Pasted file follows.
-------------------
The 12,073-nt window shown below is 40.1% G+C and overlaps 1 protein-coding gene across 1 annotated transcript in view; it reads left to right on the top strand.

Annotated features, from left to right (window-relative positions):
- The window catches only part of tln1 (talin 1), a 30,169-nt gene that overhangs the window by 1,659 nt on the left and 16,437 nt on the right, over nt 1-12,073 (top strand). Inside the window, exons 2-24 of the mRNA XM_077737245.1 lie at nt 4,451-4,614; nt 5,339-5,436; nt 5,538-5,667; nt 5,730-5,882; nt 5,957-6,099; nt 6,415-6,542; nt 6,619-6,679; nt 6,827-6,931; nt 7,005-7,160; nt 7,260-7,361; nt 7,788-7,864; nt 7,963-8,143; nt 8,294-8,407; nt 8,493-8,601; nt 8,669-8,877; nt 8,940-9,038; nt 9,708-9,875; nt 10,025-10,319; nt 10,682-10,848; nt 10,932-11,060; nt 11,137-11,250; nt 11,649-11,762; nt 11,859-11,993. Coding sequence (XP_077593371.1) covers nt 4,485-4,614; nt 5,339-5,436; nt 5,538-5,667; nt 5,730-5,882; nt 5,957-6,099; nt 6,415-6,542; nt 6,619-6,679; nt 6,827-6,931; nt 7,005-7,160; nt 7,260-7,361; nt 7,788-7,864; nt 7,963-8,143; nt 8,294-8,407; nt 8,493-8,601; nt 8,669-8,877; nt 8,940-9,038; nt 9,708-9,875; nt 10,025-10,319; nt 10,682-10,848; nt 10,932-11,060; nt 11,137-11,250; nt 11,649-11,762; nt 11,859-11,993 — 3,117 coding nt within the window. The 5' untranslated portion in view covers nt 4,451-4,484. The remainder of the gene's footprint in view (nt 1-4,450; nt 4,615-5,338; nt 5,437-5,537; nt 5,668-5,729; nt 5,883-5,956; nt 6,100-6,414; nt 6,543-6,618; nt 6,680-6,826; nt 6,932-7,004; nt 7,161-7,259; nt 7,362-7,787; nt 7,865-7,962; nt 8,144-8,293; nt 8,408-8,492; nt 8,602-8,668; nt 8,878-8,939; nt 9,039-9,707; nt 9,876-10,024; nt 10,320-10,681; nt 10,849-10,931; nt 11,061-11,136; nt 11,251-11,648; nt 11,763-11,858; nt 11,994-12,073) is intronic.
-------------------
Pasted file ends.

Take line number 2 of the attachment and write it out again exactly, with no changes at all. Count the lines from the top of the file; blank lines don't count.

Annotated features, from left to right (window-relative positions):